Orlando Sentinel | by Gray Rohrer | December 1, 2020
TALLAHASSEE ― Facing a $2.7 billion budget shortfall, legislative leaders are searching for ways to raise new revenue, although not through tax hikes, along with cuts to education and health care to fill the gap when they return to the Capitol in March.
The shortfall for the budget year that begins in July was caused by a series of falling dominoes, starting when the coronavirus pandemic shut down the tourism industry in the spring and early summer.
That led to a sharp drop in state revenues, followed by massive furloughs and layoffs in the tourism industry. The loss of employer-based insurance led to an increase in Medicaid rolls, boosting state costs further as revenues tanked.
Staring at a grim budget picture, Florida’s Republican legislative leaders, who typically look for ways to cut taxes, are now looking for ways to bring in more revenue without raising taxes.
Senate President Wilton Simpson this month floated the idea of signing a new compact with the Seminole Tribe to produce more revenue from gambling, as well as passing a law to collect online sales taxes from out-of-state companies. The online sales tax bill, though, has received pushback from some Republicans in the House in recent years who consider it a tax increase.
“I can assure you if you read tax law it’s not a tax increase,” said Simpson, R-Trilby. “We use the honor system to collect those taxes … the honor system does not work very well. So it’s not a tax increase to pay the taxes you owe.”
Yet as the state’s budget picture is in its worst shape in a decade, new House Speaker Chris Sprowls said he is open to an online sales tax bill.
“I’d rule out tax increases but you’re suggesting something like the sales tax collection on something – sales tax already exists,” said Sprowls, R-Palm Harbor.
State economists estimated a similar bill last year would bring in nearly $321 million for the state the first year and then $479 million per year in the future. Local governments would see a $100 million boost in the first year and $133 million in future years.
And the previous gambling compact brought in $350 million per year, which would help fill the budget gap and reduce the need for larger cuts to other programs.
But both of those figures could be off base now, as the public health recommendations to help slow the spread of COVID-19 have altered consumer behavior. It has boosted online sales, which could mean an online sales tax bill would bring in more money, but trips to casinos and parimutuels have also been reduced, cutting into the money that would come from a new compact.
Bills to collect more online sales taxes, backed by brick-and-mortar retail stores, have gained traction in the Senate in recent years, but have run into opposition in the House, where legislative leaders have rejected any move that smacks of a tax increase, even if it doesn’t technically meet the definition.
Even if both of those measures pass, lawmakers will still have to make major cuts to account for the shortfall. Sprowls and Simpson hinted last month that since more than two-thirds of Florida’s $93 billion budget goes to education and health care, much of the cuts would fall on schools and health care programs.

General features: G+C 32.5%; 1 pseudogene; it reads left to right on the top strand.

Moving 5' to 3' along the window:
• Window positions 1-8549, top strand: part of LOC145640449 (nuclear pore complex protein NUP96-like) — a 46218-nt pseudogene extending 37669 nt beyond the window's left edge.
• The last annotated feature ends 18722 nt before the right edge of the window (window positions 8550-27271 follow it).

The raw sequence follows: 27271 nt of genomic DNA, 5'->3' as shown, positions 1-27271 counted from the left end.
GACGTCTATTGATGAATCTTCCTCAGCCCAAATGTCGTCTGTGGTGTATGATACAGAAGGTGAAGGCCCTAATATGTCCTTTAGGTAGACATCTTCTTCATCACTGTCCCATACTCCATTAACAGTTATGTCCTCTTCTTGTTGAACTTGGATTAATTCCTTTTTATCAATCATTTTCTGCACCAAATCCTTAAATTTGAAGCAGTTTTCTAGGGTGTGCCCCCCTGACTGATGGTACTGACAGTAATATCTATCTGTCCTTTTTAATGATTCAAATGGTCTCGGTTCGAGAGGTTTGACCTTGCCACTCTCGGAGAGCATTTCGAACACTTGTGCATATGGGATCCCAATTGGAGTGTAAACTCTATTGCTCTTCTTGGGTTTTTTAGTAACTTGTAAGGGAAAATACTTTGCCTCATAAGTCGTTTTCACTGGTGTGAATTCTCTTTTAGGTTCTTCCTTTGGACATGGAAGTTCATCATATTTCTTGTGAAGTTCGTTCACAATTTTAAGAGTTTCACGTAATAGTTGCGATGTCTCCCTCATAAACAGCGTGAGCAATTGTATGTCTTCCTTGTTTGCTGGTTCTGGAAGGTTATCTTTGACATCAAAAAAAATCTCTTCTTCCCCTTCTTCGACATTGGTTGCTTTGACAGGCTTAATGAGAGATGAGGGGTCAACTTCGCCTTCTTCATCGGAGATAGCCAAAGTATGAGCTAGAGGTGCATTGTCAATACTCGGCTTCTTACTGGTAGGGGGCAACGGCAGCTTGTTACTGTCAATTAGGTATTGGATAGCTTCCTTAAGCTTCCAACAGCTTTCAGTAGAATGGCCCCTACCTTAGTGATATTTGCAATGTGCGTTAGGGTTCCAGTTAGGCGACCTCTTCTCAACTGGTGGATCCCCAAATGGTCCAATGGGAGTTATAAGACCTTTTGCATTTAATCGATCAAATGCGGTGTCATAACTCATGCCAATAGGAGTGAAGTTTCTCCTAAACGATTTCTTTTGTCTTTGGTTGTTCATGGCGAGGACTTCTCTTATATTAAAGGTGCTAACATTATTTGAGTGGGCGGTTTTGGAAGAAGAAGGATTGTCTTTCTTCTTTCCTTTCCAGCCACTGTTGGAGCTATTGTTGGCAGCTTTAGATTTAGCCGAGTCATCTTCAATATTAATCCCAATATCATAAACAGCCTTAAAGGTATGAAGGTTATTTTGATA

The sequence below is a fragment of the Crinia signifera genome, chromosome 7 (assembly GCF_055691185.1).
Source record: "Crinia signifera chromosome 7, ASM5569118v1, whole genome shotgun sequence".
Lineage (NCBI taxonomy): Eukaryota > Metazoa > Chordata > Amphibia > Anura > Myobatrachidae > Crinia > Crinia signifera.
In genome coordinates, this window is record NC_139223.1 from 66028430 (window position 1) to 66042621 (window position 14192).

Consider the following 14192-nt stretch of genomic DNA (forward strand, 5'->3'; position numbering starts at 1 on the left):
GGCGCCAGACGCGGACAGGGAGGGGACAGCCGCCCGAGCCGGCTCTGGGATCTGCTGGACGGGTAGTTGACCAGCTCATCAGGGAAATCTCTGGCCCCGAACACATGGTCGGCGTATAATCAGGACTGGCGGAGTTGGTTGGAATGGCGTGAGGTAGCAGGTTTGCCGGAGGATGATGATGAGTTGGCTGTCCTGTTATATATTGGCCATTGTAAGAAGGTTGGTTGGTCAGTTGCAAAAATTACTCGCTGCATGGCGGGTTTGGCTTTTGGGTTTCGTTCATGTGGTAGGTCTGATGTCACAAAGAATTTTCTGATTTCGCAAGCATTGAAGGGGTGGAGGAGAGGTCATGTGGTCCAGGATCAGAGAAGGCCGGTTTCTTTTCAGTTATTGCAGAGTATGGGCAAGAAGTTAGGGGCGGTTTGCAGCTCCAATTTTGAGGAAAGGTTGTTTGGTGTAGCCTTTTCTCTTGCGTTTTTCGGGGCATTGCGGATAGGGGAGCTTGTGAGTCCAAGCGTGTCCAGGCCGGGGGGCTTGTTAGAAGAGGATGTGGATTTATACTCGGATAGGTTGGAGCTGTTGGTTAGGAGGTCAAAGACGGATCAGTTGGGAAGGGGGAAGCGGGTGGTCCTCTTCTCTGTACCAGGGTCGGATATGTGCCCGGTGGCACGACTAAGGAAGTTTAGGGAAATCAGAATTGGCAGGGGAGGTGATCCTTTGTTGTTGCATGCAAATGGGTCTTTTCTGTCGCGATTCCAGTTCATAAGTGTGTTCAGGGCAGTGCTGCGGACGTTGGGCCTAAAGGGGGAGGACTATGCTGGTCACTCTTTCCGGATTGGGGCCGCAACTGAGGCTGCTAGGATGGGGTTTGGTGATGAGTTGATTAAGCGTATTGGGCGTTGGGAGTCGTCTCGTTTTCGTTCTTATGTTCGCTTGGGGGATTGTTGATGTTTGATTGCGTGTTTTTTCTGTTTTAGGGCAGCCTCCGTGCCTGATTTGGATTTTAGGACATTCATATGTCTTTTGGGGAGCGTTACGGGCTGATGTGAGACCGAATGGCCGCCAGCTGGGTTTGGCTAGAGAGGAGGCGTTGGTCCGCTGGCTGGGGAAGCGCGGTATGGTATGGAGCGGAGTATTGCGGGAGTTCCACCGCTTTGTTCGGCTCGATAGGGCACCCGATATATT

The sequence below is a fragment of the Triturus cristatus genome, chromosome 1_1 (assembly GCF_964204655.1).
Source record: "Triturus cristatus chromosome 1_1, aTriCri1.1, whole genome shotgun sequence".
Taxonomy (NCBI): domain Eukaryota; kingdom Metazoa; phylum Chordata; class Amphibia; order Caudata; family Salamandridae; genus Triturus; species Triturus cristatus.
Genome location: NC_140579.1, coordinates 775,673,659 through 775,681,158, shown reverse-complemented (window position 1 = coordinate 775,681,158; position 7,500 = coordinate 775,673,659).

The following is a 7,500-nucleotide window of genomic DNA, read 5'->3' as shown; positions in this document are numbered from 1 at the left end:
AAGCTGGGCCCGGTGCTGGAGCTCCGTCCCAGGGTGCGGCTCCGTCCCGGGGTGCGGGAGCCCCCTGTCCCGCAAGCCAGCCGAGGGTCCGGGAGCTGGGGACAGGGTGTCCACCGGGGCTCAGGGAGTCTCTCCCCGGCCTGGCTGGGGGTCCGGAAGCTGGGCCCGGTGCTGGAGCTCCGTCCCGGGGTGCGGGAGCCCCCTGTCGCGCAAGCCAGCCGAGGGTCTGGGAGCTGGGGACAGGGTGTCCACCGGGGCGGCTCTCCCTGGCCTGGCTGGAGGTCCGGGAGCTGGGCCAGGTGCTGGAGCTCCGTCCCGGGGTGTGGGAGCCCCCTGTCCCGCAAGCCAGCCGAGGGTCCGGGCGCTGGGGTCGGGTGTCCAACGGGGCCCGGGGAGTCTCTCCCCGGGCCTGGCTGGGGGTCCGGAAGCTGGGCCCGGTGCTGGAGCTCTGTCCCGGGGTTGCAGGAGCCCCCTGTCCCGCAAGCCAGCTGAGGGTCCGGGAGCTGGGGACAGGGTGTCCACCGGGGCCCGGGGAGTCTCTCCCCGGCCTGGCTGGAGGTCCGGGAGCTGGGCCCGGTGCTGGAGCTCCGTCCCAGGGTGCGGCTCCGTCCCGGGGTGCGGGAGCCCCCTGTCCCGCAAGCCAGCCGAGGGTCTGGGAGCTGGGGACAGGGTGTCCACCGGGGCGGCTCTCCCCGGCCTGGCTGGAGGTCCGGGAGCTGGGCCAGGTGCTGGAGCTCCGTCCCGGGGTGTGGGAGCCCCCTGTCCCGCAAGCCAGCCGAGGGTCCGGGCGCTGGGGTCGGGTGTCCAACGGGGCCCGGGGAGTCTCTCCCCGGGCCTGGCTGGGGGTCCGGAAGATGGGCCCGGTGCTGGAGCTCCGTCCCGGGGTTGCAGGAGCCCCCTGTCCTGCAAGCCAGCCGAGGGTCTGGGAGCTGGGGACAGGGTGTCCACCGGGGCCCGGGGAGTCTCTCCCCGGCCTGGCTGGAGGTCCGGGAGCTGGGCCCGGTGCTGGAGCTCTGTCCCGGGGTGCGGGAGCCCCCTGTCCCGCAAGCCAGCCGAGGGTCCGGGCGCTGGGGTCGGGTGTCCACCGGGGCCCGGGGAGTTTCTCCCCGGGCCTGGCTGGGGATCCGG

“Clearly (K-12 schools) is a place where we’ve spent a lot of resources when we had times of plenty and now we’re in times of lean and that’s something we’re going to have to take a look at,” Simpson told reporters after the organizational session Nov. 17.
Simpson and Sprowls both said they’d oppose tax or fee hikes, including the prospect of eliminating decades-old tax breaks and corporate tax loopholes as some Democrats have called for. That would bring in more revenue and reduce the need for cuts.
Gov. Ron DeSantis, though, said Monday he wants to preserve the $500 million that went to teacher pay raises this year in next year’s budget. Florida schools have been boosted by $2.4 billion in federal CARES Act money to help with COVID-19 related expenses but also to prevent funding losses resulting from children not attending in-person classes, since state law ties school funding to in-person attendance.
That money might not be there next fiscal year, as Congress has stalled on passing another relief package for the pandemic.
As lawmakers search for ways to bring in more revenue, one area where Sprowls and Simpson could clash is over tuition hikes for colleges and universities. Simpson said that after 10 years of freezing tuition, the Legislature should consider allowing schools to raise it again as a way to avoid cuts in other areas that have gone underfunded even in good times.
“We want to make sure that we maintain a very high level of higher education, but at the same time we have kids that are in and out of foster care because we don’t have resources to be able to manage that system,” Simpson said. “So when you start putting priorities together, I’m going to have a higher priority to make sure we’re taking care of those most vulnerable children, and we haven’t raised tuition in this state in 10 years.”
That move could be politically tricky. DeSantis’ predecessor, Rick Scott, now a U.S. senator, pushed his appointees to the State University System Board of Governors and universities’ boards to hold the line on tuition during his eight years in office, which ended in January 2019.
Scott released a statement Monday urging the Board of Governors to stick to that policy.
“Raising tuition on families is a tax increase,” Scott said. “It’s a tax increase that harms Floridians’ ability to achieve the American dream of earning a higher education diploma. As families are still struggling to recover from the coronavirus, leaders in Florida should absolutely not consider raising tuition.”